The Indian government is threatening to reject Air India’s Boeing 787s unless the U.S. airframer provides compensation for a four-year delay in deliveries.

“We will not be in a position to take delivery of the aircraft, as the compensation package for the delay in the delivery of the [787s] has not been decided as of now,” Aviation Minister Ajit Singh said May 29.

Singh added that while Air India has “worked out” a compensation package and is “seeking legal opinion on several steps on how to take it forward,” the airline and Boeing had yet to “decide on a compensation mechanism.”

The first 787 is scheduled for delivery in June, and a further seven are planned for the fiscal year starting April 2013.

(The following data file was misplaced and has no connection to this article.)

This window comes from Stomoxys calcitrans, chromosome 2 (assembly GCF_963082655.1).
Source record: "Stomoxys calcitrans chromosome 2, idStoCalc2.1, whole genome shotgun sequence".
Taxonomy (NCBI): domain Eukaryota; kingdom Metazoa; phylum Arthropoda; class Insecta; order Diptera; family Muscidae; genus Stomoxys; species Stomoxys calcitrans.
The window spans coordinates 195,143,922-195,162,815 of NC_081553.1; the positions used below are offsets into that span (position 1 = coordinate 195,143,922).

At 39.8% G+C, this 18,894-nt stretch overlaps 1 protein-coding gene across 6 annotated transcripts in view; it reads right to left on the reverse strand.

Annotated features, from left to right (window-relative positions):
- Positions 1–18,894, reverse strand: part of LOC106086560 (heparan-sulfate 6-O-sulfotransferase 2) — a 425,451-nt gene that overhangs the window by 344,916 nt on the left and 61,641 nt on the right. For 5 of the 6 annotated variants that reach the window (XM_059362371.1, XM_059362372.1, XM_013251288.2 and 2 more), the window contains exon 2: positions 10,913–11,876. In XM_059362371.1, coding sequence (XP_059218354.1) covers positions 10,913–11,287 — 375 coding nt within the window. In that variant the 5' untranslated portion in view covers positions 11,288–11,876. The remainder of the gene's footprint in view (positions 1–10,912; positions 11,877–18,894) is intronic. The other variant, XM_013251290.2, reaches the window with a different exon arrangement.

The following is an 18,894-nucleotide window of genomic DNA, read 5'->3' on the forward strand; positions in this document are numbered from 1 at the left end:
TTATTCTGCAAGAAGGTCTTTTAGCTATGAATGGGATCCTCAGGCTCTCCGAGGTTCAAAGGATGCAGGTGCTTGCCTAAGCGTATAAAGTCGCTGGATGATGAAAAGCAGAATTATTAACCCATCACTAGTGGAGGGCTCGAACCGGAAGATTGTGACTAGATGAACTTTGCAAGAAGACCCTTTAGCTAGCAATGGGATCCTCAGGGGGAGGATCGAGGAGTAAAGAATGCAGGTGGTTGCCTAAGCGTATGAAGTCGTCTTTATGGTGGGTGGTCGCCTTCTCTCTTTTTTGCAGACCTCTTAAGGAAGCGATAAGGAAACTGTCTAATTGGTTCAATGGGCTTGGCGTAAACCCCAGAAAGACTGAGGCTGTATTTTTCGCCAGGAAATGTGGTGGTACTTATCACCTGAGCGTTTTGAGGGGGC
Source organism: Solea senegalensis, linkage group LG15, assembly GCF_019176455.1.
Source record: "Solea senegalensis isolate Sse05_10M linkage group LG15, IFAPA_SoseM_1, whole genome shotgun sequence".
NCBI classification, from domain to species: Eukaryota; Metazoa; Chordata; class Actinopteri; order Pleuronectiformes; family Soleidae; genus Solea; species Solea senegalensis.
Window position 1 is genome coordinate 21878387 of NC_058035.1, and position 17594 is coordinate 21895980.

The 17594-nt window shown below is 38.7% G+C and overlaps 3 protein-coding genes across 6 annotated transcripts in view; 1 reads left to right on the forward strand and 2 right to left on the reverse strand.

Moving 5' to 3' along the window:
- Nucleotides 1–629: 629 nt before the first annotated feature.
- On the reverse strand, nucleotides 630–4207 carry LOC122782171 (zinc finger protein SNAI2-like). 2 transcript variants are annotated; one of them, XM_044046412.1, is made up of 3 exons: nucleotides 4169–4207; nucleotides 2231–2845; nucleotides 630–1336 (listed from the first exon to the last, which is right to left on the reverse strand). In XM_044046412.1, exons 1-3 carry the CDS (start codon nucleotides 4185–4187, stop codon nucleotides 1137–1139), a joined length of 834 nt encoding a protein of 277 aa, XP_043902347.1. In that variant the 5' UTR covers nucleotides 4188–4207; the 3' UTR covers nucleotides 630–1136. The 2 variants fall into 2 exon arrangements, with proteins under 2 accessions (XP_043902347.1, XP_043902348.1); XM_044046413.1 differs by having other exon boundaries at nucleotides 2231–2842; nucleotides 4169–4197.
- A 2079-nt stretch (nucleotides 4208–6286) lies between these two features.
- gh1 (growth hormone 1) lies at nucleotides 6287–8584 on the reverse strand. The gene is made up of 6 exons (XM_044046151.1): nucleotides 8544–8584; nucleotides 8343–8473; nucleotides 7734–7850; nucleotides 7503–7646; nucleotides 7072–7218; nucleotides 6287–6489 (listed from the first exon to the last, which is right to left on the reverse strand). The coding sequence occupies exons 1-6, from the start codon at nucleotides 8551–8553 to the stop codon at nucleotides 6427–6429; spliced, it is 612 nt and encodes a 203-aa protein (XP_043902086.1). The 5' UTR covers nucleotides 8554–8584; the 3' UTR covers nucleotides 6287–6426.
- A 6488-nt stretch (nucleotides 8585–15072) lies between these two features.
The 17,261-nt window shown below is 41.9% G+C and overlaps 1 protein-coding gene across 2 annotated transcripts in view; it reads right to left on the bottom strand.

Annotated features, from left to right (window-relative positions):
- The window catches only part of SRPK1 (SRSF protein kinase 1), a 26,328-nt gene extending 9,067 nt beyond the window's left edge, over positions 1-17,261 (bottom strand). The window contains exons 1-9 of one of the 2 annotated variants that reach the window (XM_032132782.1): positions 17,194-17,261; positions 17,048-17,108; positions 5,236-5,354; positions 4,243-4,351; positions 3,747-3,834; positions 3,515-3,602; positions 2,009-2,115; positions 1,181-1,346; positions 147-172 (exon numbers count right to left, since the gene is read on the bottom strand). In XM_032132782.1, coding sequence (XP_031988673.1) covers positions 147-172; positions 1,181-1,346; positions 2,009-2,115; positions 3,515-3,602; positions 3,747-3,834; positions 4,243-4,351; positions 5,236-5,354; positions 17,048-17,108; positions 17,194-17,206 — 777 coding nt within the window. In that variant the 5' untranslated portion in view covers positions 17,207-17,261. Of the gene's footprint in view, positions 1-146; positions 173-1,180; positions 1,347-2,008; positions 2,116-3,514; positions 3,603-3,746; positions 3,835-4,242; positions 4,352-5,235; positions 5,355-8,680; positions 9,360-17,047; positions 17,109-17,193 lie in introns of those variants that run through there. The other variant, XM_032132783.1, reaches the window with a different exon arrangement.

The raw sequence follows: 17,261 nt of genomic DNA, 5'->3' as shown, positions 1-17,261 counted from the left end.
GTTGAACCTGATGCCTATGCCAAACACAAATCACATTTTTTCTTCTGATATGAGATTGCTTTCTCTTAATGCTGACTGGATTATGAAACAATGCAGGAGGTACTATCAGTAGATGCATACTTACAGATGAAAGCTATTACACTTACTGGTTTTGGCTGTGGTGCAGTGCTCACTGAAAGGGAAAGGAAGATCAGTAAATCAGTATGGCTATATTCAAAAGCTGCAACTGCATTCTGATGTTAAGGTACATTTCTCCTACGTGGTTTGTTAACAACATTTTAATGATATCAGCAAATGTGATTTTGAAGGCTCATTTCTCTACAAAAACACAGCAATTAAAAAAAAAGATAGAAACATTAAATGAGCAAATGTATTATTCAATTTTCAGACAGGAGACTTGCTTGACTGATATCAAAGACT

According to officials, Air India and India’s government expect about $1 billion in compensation from Boeing for the delays in delivering the 787s, which Air India initially expected to receive starting in 2008.

Boeing is not commenting on the situation.

This threat comes as Air India continues to be roiled by a strike action involving more than 300 pilots of the Indian Pilots Guild. The pilots are protesting the carrier’s plans to assign pilots inherited from the 2007 merger with Indian Airlines to the 787 fleet in preference to legacy Air India pilots, who historically crewed Air India’s long-haul fleet.

The strike has cost the airline more than 3 billion rupees ($54 million), according to the Indian government.

The government also has opened an investigation into the carrier’s routes to determine the network’s profitability.